|TITLE||Getting Published: Preparing the Book Proposal|
|LEVEL||D - Doctoral Workshops/Symposium|
|ECTS CREDITS||Not Applicable|
|DESCRIPTION||This workshop is intended for doctoral students who are in the final stages of their research or who may have recently submitted their thesis for examination.
The workshop is spread over two sessions. The first part of Session 1 provides an overview of current and changing trends in academic publishing in the United Kingdom, the United States, Europe and Malta. It moves on to consider the place of the scholarly book, or monograph, within contemporary academia.
Publishers’ expectations concerning a book proposal will then be discussed and workshop participants helped to identify those aspects of their thesis that they might need to revise as they go about adapting it to a form appropriate to the academic book. Participants will be alerted to the timeline management required when preparing a book manuscript, and will be advised about the importance of fair, credible and effective pitching of their project.
An important aspect of the workshop is close analysis of different book proposal forms across various academic publishers and presses, and the factors to bear in mind when filling in one of these forms. Matters of good practice and professional ethics within academic publishing will also be discussed.
Session 2 will take place three weeks after Session 1, allowing participants to have prepared a draft book proposal document in the meantime. Feedback on the proposals submitted will be provided, with areas for improvement identified and addressed.
By the end of this workshop, doctoral researchers should be:
- more informed about realities of academic publishing across a range of contexts, particularly relating to monographs and critical collections;
- able to identify the ways in which their thesis will need to be adapted for consideration as a monograph, in view of the different genre expectations concerning the doctoral thesis and the academic book;
- better placed to assess the appeal and viability of any book project that might emerge from the doctoral thesis;
- better placed to assess the ways in which the project can be effectively pitched to publishers;
- aware of aspects of timeline management that need to be borne in mind when drawing up a book proposal;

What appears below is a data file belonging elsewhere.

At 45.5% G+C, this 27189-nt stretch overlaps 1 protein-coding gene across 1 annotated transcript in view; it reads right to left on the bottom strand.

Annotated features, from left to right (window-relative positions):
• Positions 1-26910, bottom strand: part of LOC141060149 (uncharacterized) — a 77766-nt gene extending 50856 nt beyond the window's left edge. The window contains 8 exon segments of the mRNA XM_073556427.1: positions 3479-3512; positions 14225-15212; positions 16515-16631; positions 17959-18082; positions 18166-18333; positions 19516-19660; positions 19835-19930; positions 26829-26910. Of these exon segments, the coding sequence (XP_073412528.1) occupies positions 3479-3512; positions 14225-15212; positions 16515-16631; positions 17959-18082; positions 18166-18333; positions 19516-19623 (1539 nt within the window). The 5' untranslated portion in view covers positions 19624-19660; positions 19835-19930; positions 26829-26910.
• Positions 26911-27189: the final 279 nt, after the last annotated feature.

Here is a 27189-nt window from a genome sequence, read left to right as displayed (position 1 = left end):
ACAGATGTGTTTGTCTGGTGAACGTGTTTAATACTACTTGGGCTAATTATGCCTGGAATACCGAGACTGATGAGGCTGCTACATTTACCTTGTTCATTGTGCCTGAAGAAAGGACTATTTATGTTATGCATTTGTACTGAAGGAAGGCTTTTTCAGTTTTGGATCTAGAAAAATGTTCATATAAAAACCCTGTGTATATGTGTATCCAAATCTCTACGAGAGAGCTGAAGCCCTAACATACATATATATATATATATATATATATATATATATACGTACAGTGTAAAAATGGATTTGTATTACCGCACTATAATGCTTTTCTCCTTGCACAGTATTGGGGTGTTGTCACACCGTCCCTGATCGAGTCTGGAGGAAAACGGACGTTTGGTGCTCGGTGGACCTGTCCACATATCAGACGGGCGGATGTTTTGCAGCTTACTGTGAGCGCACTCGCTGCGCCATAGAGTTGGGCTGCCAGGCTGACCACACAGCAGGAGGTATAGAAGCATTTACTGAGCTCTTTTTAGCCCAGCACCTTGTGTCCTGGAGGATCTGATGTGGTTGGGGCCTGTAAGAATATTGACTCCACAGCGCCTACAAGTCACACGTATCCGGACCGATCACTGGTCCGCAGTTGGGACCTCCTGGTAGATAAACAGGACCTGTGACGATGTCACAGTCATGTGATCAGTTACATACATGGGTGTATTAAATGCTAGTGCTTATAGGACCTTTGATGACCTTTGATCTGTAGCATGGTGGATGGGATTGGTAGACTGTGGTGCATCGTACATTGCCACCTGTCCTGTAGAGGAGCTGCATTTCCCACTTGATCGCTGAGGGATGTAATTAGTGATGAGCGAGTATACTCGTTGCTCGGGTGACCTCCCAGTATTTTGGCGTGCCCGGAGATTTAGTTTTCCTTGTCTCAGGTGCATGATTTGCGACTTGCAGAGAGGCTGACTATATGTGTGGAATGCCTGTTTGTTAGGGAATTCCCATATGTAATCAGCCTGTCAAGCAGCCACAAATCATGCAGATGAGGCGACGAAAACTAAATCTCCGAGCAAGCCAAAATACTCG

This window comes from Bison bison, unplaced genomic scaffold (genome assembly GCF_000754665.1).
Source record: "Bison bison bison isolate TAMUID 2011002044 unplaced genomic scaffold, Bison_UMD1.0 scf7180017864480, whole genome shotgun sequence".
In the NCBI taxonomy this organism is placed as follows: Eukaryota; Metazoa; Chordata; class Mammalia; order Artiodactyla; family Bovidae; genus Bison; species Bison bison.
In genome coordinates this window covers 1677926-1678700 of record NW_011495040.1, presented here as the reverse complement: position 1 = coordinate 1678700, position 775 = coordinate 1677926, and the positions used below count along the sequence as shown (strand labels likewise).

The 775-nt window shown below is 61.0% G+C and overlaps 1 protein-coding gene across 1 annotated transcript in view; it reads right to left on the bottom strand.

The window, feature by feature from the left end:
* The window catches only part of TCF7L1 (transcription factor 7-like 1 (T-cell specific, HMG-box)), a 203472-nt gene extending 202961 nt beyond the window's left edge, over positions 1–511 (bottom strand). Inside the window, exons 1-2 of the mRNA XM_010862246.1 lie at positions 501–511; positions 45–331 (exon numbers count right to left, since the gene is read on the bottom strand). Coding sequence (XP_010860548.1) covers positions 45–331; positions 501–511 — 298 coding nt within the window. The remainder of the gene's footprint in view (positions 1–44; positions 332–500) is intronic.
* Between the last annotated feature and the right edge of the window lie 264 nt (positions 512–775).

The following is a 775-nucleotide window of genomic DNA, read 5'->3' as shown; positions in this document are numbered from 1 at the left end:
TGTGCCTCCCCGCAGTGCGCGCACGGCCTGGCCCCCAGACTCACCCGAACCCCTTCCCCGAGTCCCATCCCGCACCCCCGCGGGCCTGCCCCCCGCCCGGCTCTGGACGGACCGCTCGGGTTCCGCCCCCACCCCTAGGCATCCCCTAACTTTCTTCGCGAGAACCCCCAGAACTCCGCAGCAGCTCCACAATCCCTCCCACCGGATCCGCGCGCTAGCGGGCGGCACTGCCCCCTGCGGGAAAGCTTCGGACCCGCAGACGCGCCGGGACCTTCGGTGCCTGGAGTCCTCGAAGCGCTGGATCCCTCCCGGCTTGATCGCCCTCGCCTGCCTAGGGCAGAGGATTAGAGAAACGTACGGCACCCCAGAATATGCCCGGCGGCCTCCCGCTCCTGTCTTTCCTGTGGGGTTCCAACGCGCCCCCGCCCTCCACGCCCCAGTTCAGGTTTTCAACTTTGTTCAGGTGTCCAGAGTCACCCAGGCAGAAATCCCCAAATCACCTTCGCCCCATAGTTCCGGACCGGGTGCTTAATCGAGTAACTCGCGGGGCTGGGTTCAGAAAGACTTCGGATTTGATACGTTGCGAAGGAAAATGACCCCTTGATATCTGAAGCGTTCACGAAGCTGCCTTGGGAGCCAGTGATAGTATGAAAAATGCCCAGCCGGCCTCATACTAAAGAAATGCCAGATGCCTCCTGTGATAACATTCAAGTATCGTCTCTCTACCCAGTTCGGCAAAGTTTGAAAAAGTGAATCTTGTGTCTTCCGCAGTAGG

- aware of the factors to bear in mind when filling out the different parts of an academic publisher’s book proposal form;
- able to identify aspects of broader research (beyond the thesis) that might need to feature in the book proposal to make it appealing for publishers;
- able to put together solid book proposals for a single-authored volume and for an edited collection of essays;
- aware of forms of good and ethical practice in book publishing.
|ADDITIONAL NOTES||This workshop is split into two parts – Part 1 and Part 2. Attendance is required in both parts.
Registration for this workshop is only open to candidates who are in their final year of studies.
Participants are kindly requested to email a short description/abstract of their doctoral research (approximately 200 words) to the lecturer, one week ahead of the first seminar. The email address is firstname.lastname@example.org
Timetable Details - Please click here for further details.
|METHOD OF ASSESSMENT||
The University makes every effort to ensure that the published Courses Plans, Programmes of Study and Study-Unit information are complete and up-to-date at the time of publication. The University reserves the right to make changes in case errors are detected after publication.
The availability of optional units may be subject to timetabling constraints.
Units not attracting a sufficient number of registrations may be withdrawn without notice.
It should be noted that all the information in the description above applies to study-units available during the academic year 2020/1. It may be subject to change in subsequent years.